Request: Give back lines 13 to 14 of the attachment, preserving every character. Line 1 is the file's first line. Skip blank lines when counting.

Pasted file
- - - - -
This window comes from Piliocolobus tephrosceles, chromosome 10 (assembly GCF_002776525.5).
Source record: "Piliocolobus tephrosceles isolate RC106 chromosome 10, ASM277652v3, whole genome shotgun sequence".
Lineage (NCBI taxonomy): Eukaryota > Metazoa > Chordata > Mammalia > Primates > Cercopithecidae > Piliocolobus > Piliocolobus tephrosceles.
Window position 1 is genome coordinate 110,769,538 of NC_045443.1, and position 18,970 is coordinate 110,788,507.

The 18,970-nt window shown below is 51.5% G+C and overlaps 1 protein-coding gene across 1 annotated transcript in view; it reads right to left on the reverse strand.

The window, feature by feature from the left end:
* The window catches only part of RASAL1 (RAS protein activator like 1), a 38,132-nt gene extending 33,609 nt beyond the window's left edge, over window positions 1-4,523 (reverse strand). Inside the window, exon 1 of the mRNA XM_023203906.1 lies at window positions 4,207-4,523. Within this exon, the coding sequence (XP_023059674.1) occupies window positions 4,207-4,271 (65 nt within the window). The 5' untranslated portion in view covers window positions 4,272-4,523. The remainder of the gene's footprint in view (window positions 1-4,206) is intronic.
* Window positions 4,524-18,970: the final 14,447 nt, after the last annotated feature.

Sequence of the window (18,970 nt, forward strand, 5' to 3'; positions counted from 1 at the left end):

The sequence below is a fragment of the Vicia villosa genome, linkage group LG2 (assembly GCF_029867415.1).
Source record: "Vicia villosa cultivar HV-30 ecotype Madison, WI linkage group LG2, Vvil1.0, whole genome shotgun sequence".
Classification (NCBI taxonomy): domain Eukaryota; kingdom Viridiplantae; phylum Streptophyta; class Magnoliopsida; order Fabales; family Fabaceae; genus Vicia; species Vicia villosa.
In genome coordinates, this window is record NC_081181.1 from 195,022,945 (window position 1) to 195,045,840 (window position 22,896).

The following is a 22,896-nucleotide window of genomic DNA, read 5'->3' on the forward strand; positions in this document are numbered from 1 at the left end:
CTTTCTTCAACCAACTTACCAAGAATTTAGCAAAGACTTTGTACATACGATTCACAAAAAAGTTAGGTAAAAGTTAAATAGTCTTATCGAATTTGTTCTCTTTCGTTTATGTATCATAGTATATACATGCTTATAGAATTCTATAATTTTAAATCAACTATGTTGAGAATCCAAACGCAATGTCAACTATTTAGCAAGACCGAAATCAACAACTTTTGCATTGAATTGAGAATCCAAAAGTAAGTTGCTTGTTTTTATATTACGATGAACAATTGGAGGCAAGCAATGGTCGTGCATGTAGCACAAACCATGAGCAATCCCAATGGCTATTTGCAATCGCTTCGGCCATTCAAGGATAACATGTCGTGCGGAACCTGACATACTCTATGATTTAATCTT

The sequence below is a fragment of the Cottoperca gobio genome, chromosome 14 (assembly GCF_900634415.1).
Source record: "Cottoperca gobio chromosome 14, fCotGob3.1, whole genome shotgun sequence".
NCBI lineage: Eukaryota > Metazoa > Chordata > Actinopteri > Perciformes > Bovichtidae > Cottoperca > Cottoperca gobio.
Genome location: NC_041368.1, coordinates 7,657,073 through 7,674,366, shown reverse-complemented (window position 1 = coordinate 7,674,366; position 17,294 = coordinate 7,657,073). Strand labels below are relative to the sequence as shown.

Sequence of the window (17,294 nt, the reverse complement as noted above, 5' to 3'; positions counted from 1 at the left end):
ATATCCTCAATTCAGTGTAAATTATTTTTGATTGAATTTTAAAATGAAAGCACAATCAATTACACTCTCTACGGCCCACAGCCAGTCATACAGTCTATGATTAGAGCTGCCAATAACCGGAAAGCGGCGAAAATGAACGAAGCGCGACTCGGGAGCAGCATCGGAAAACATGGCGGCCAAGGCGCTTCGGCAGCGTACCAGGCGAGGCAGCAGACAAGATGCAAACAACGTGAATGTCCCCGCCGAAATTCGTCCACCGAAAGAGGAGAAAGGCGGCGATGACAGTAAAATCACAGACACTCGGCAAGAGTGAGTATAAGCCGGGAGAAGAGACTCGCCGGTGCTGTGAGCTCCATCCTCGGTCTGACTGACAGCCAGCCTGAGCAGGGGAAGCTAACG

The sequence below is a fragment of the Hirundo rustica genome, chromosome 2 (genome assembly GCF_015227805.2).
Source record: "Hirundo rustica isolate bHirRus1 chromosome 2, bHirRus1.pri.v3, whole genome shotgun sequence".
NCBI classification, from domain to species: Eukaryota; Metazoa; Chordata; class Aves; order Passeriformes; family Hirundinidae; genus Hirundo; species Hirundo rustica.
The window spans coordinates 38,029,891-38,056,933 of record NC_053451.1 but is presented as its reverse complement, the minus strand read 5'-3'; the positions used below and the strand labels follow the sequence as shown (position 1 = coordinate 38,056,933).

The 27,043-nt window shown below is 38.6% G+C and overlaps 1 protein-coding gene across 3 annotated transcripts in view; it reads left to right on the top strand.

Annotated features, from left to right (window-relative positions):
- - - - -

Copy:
In genome coordinates, this window is record NC_081181.1 from 195,022,945 (window position 1) to 195,045,840 (window position 22,896).

The following is a 22,896-nucleotide window of genomic DNA, read 5'->3' on the forward strand; positions in this document are numbered from 1 at the left end: